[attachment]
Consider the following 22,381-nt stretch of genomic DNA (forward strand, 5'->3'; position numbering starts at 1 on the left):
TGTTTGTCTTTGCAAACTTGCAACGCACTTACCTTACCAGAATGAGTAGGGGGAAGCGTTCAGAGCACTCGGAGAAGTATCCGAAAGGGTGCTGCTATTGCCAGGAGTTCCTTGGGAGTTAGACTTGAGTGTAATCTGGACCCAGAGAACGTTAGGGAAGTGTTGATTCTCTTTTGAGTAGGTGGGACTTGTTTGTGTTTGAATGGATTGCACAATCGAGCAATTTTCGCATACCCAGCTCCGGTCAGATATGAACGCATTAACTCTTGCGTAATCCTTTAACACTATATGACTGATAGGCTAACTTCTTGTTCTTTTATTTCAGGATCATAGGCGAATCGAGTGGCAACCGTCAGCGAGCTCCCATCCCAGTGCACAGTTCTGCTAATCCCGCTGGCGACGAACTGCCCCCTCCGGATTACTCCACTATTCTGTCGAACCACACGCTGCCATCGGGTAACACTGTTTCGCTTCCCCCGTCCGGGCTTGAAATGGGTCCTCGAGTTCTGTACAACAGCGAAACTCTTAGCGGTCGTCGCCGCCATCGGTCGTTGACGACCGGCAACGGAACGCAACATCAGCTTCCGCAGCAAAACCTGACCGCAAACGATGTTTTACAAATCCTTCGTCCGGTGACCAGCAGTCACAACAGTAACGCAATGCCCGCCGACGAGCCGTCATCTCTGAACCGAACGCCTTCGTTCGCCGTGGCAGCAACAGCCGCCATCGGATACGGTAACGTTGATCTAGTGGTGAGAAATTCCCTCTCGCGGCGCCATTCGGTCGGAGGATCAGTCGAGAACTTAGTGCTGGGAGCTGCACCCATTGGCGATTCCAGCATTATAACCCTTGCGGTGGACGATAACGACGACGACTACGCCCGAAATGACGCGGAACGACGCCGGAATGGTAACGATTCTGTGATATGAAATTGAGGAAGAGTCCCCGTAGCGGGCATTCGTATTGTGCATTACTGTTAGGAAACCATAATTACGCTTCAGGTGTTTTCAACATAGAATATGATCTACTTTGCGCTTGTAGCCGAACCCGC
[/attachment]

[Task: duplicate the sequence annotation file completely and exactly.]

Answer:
Consider the following 22,381-nt stretch of genomic DNA (forward strand, 5'->3'; position numbering starts at 1 on the left):
TGTTTGTCTTTGCAAACTTGCAACGCACTTACCTTACCAGAATGAGTAGGGGGAAGCGTTCAGAGCACTCGGAGAAGTATCCGAAAGGGTGCTGCTATTGCCAGGAGTTCCTTGGGAGTTAGACTTGAGTGTAATCTGGACCCAGAGAACGTTAGGGAAGTGTTGATTCTCTTTTGAGTAGGTGGGACTTGTTTGTGTTTGAATGGATTGCACAATCGAGCAATTTTCGCATACCCAGCTCCGGTCAGATATGAACGCATTAACTCTTGCGTAATCCTTTAACACTATATGACTGATAGGCTAACTTCTTGTTCTTTTATTTCAGGATCATAGGCGAATCGAGTGGCAACCGTCAGCGAGCTCCCATCCCAGTGCACAGTTCTGCTAATCCCGCTGGCGACGAACTGCCCCCTCCGGATTACTCCACTATTCTGTCGAACCACACGCTGCCATCGGGTAACACTGTTTCGCTTCCCCCGTCCGGGCTTGAAATGGGTCCTCGAGTTCTGTACAACAGCGAAACTCTTAGCGGTCGTCGCCGCCATCGGTCGTTGACGACCGGCAACGGAACGCAACATCAGCTTCCGCAGCAAAACCTGACCGCAAACGATGTTTTACAAATCCTTCGTCCGGTGACCAGCAGTCACAACAGTAACGCAATGCCCGCCGACGAGCCGTCATCTCTGAACCGAACGCCTTCGTTCGCCGTGGCAGCAACAGCCGCCATCGGATACGGTAACGTTGATCTAGTGGTGAGAAATTCCCTCTCGCGGCGCCATTCGGTCGGAGGATCAGTCGAGAACTTAGTGCTGGGAGCTGCACCCATTGGCGATTCCAGCATTATAACCCTTGCGGTGGACGATAACGACGACGACTACGCCCGAAATGACGCGGAACGACGCCGGAATGGTAACGATTCTGTGATATGAAATTGAGGAAGAGTCCCCGTAGCGGGCATTCGTATTGTGCATTACTGTTAGGAAACCATAATTACGCTTCAGGTGTTTTCAACATAGAATATGATCTACTTTGCGCTTGTAGCCGAACCCGC